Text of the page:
5 Tips for Biking to PDX

In celebration of the Bike More Challenge from May 1st-31st, we share tips to plan your next bike trip to Portland International Airport. Our comprehensive interactive website map shows trail routes and facilities. With a little planning you can make the journey to the airport, find free and convenient airport bike parking, or even take your bike with you on your next adventure!

1. Marine Drive Bike Path – This route is best if you are approaching the airport from Marine Drive, as well as from Vancouver, Wash. (going south) on the I-205 Bike Path.


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Marine Drive Bike Path on Columbia River looking east with I-205 bridge in the distance. Photo credit: Brian Burk.

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Bicycle and pedestrian crossing to the PDX’s Airport Access Bike Path from Marine Drive, looking west. Photo credit: Brian Burk.

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Airport Access Bike Path coming from Marine Drive heading toward Frontage Road, looking west. Photo credit: Brian Burk.

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The bike facility along Frontage Road links the PDX terminal and Mt Hood Avenue’s facilities to Cascade Station. This view is west of Northeast Mt. Hood Avenue traffic circle and Economy Lot entrance. Photo credit: Brian Burk.

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Frontage Road access merges into the multi-use path as you approach the terminal. Photo credit: Brian Burk.

2. Northeast 82nd Avenue: If you are heading to the airport on the I-205 bike path coming from Portland (going north), exit onto Northeast Alderwood Road and ride west to 82nd Ave. Then turn north (right) onto 82nd Avenue.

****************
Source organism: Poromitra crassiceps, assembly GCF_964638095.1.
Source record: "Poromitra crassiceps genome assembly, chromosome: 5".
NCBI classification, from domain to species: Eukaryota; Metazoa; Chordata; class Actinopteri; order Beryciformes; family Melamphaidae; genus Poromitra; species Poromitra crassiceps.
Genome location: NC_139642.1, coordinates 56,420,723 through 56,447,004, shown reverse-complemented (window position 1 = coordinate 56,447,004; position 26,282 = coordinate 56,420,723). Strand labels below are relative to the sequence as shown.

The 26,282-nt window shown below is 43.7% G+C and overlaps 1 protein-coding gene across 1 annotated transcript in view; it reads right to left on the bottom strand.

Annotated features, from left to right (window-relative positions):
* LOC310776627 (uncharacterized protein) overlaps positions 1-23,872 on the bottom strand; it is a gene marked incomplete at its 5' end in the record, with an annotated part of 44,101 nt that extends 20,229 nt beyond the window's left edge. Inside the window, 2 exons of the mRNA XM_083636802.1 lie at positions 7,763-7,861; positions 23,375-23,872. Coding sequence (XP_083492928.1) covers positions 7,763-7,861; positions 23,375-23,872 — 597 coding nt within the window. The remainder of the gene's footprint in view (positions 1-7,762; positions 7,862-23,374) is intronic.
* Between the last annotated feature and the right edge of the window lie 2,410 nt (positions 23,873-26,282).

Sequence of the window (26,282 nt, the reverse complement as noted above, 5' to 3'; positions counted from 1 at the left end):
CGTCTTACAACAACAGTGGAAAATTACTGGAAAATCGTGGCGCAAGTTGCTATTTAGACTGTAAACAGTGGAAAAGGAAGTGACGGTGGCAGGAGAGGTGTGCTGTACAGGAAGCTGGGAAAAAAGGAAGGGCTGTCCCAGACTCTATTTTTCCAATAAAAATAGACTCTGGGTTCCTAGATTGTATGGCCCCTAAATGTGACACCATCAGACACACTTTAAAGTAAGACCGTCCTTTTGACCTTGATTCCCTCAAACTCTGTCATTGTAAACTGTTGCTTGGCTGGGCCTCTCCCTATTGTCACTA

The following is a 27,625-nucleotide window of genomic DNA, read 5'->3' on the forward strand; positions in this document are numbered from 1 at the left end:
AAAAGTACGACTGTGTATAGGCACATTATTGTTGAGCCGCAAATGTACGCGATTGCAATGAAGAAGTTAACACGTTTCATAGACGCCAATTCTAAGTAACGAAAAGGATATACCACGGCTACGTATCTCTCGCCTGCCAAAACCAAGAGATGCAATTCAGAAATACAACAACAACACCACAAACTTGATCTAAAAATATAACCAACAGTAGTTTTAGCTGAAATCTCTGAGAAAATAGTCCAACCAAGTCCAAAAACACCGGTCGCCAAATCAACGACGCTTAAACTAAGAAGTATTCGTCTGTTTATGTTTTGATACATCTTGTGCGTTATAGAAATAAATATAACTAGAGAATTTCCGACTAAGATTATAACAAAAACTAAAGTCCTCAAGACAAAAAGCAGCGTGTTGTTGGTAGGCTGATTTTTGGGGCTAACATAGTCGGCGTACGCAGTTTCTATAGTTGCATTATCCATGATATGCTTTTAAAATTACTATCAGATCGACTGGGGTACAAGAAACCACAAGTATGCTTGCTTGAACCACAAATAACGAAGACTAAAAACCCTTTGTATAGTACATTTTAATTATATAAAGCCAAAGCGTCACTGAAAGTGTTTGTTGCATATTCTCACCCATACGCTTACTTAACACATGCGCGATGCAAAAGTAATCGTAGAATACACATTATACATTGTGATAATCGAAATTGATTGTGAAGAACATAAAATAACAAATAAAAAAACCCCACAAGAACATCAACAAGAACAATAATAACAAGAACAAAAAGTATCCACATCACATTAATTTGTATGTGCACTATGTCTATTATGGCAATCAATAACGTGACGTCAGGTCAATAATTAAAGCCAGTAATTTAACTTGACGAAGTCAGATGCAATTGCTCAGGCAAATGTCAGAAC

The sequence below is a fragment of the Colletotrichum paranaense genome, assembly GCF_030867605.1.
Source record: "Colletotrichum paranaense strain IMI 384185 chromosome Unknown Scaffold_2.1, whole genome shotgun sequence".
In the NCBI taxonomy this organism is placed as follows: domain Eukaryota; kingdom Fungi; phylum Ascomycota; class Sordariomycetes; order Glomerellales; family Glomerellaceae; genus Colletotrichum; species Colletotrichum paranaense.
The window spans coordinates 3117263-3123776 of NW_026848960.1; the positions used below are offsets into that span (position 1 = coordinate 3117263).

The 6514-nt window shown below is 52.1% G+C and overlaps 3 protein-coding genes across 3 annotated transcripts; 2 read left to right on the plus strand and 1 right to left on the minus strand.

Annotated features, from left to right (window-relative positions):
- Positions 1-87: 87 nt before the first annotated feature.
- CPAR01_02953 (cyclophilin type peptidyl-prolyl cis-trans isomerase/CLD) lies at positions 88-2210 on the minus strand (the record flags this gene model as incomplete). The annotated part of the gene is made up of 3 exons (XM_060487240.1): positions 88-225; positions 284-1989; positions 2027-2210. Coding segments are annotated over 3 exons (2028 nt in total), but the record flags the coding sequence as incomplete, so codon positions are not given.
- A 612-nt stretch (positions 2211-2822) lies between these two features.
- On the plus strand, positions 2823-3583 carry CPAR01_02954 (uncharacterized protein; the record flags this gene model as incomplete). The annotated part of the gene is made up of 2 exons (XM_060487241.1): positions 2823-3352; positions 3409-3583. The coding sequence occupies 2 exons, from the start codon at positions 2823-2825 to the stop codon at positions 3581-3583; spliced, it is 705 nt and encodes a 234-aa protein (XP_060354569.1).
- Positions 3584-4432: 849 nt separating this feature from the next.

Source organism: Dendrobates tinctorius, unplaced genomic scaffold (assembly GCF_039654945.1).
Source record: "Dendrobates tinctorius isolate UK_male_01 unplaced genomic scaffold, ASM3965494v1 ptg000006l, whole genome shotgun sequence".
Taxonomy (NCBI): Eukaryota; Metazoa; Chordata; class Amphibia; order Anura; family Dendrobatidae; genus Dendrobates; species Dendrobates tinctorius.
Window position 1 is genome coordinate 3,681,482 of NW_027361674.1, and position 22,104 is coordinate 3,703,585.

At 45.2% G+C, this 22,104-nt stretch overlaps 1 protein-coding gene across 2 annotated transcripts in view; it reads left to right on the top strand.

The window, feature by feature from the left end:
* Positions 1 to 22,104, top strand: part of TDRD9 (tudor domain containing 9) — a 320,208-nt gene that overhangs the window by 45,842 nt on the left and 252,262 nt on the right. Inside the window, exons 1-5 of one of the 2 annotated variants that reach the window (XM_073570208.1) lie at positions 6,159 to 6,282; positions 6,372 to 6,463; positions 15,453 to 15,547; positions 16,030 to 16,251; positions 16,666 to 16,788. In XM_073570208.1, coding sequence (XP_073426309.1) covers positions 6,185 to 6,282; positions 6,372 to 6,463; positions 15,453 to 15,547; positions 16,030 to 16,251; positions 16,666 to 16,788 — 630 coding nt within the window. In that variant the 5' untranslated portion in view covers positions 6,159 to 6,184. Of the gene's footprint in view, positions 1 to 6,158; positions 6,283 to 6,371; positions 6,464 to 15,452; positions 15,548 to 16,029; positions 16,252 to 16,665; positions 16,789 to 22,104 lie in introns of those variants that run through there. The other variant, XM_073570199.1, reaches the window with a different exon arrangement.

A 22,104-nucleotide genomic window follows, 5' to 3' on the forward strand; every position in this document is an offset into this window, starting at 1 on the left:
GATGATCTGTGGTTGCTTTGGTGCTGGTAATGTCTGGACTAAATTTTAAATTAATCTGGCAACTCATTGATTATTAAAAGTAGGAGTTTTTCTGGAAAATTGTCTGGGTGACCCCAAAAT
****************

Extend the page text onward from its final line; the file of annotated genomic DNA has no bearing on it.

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Bike path approach to Northeast 82nd Ave and Airport Way intersection. Watch right-hand turn traffic and the TriMet Red Line train tracks carefully as you cross. Photo credit: Brian Burk

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Pay close attention to cross-walk signals as you move across Airport Way. This area has a tremendous amount of traffic. The route has three different segments, each governed by a different pedestrian signal. Photo credit: Brian Burk

Once you cross Airport Way from Northeast 82nd Avenue, follow sidewalk jog to the Frontage Road multi-use path that takes you to the terminal.

3. Light Rail Access: Tri-Met serves PDX with the MAX Red Line light rail. MAX trains include bike hooks and connect to buses and other rail lines across the metropolitan area.

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Secure bike parking is available near the MAXRed Line station at PDX. Please remember to bring your own lock. Photo credit: Brian Burk

4. Tools: A Bike Assembly and Repair Station is located near the bike parking/ Max Red Line station to enable people traveling with bicycles to assemble and dissemble their bikes before and after flights.

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Bike assembly and repair station at PDX. Photo credit: Brian Burk

5. Bikes on Flights: To check a bike for plane travel, contact your airline for directions. Checked bag and sports equipment packaging policies differ among airlines. For example, they may require that handlebars be removed. No worries, the PDX bike assembly and repair station has you covered with the necessary tools.

What’s next? As PDX expands to meet increasing customer demand, the Port will continue to integrate bike route and safety improvements.  In 2014, the Port completed a Bicycle and Pedestrian Master Plan. Recently, transportation planning and design experts conducted a bike path assessment to incorporate specific improvements into PDXNext.

Construction will affect the airport bike path beginning April 2017: In preparation for the start of the Concourse E Extension construction project, changes to the routing of the bike path leading to the terminal will take place in April. The path will continue to safely lead bikers to the terminal, though it will jog out onto the roadway and be separated from traffic by jersey barriers.


Photo of temporary bike parking for employees due to construction activities.

For the latest updates on the bike path as construction progresses check the bulletin board on the PDX website.